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Why Cranberries Are Awesome

Why Cranberries Are Awesome

Rebecca Chapa | Chef's Blade

Tart and unassuming, the humble cranberry will once again take second seat to many Thanksgiving turkey this year. Cranberries have certainly earned a spot at every American Thanksgiving table, and to omit them from this harvest celebration would be extremely unconventional. I had a chance to learn a bit more about our favorite seasonal side dish firsthand at a talk at Nantucket’s Whaling Museum in Fall 2008 given by second generation cranberry farmer Tom Larrabee Jr. His father has worked in Nantucket’s bogs since he was a teenager and has managed them since 1959.

Cranberries were first harvested in Dennis, Massachusetts (Cape Cod) in 1816 by Henry Hall. Named for the resemblance of its flowers to the head of a crane, early producers discovered that the vine, closely related to the blueberry, was an ideal mate for the Massachusetts geography. Their presence at the Thanksgiving meal is likely due to the fact that this was also a symbol of peace to Native Americans. Cranberries enjoy peat bogs which provide moisture for the vines during the growing season, but they also benefit from covering the vines with sand. Sand stimulates new growth of the roots, controls insects, and prevents the disintegrating peat from being toxic to the plant. The third requirement is fresh water for frost protection, irrigation, and, since the 1980s, harvesting. As a result in 1857 settlers of Nantucket Island, 30 miles off the coast of Cape Cod, decided that planting cranberries on the peat marshes off of Milestone Road would be a good idea. Cranberries had already garnered a great reputation for seafarers as their presence on ships prevented sailors from getting scurvy due to their high content of Vitamin C. Cranberries still have these wonderful health benefits and in addition an incredible amount of antioxidants and an antiseptic nature that allows them to be useful to prevent bladder infections and eradicate E. Coli.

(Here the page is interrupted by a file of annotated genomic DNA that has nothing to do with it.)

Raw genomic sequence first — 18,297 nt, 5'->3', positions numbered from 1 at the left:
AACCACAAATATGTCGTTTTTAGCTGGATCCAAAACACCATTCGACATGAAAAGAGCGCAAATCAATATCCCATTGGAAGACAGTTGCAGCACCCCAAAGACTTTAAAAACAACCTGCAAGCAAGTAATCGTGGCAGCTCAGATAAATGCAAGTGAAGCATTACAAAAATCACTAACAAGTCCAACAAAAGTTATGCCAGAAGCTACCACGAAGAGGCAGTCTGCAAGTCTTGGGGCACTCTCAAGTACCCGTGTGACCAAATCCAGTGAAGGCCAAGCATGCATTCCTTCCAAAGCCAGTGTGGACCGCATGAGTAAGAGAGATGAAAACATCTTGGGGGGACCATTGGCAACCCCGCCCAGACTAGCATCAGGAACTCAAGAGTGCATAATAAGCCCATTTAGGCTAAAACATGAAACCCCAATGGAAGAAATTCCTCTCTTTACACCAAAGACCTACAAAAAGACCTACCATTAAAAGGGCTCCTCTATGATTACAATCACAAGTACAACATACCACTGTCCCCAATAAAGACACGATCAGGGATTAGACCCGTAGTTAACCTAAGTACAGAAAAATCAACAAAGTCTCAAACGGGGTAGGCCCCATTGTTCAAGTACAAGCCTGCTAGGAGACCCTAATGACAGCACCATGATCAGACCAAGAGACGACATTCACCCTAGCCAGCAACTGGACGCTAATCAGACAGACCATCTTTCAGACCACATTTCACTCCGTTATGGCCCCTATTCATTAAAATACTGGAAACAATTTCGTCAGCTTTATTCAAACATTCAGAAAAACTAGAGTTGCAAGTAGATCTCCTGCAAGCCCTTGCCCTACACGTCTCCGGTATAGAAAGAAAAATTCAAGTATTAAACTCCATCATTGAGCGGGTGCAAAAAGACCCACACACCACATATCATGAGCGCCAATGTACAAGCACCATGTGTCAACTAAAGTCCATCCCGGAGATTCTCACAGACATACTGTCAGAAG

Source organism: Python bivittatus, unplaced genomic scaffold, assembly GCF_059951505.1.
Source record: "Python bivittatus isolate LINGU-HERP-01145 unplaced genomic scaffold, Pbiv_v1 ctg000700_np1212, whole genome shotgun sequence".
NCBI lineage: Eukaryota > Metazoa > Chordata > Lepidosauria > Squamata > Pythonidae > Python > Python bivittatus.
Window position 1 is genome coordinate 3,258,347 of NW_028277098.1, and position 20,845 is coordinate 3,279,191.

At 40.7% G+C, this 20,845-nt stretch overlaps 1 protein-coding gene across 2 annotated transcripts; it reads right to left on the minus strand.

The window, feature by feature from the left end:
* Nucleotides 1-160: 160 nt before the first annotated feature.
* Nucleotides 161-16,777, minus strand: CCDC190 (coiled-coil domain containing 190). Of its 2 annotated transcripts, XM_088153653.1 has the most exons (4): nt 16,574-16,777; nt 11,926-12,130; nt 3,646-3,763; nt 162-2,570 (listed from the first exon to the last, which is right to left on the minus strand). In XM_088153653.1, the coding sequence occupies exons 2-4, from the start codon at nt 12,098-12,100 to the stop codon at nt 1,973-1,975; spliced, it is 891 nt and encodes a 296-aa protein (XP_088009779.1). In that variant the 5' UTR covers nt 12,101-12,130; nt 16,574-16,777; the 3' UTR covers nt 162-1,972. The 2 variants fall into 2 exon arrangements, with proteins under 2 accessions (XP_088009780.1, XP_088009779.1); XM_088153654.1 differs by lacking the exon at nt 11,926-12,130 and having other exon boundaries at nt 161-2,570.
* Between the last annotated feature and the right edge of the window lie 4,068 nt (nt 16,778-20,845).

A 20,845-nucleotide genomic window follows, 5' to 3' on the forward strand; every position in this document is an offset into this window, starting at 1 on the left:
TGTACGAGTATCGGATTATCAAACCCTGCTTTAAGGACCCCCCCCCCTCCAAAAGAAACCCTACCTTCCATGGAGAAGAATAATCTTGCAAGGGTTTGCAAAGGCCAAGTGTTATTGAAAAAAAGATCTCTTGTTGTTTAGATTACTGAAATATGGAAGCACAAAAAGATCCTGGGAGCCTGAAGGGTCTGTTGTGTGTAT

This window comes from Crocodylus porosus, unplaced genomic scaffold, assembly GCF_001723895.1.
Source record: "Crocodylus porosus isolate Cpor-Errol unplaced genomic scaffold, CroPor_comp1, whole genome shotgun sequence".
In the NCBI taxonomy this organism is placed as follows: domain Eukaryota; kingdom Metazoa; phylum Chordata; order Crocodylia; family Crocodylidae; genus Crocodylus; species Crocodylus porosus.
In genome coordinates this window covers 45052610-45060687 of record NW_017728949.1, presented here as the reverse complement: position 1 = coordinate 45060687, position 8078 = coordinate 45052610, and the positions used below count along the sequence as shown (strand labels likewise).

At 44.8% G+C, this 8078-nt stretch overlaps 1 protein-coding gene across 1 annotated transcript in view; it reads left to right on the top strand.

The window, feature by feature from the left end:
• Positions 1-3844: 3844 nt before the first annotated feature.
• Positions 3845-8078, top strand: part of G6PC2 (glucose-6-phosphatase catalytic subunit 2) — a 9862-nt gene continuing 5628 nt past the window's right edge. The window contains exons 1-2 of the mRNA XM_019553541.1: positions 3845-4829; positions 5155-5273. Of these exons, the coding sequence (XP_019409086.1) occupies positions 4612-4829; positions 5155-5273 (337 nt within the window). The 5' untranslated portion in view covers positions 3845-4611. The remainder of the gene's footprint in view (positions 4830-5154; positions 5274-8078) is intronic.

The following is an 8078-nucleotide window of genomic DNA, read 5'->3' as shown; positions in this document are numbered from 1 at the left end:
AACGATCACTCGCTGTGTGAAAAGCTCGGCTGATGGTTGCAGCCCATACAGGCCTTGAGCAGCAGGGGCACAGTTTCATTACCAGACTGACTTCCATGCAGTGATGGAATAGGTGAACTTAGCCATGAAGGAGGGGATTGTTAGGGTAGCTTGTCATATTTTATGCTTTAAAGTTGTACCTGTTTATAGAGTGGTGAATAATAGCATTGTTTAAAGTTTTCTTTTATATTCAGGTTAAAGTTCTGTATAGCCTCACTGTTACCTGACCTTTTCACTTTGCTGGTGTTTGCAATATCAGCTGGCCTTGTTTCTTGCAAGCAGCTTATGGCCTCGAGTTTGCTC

The cranberry and Nantucket seemed a perfect pair. Despite the fact that Nantucket produces fewer cranberries than Wisconsin (the largest U.S. producer), those that know the island think of it as a hub of production. Currently, Nantucket has about 250 acres of cranberry bogs and 25 of the 37 acres in the Windswept Bog are organically grown producing 1/2 a million pounds of organic cranberries in 2008. Production of organic berries typically yields 60-70% less than conventional production and takes a lot more effort, but organic berries garner three times the price of conventional berries. Since 1968 the Nantucket Conservation Foundation has stewarded the island’s two commercial bogs.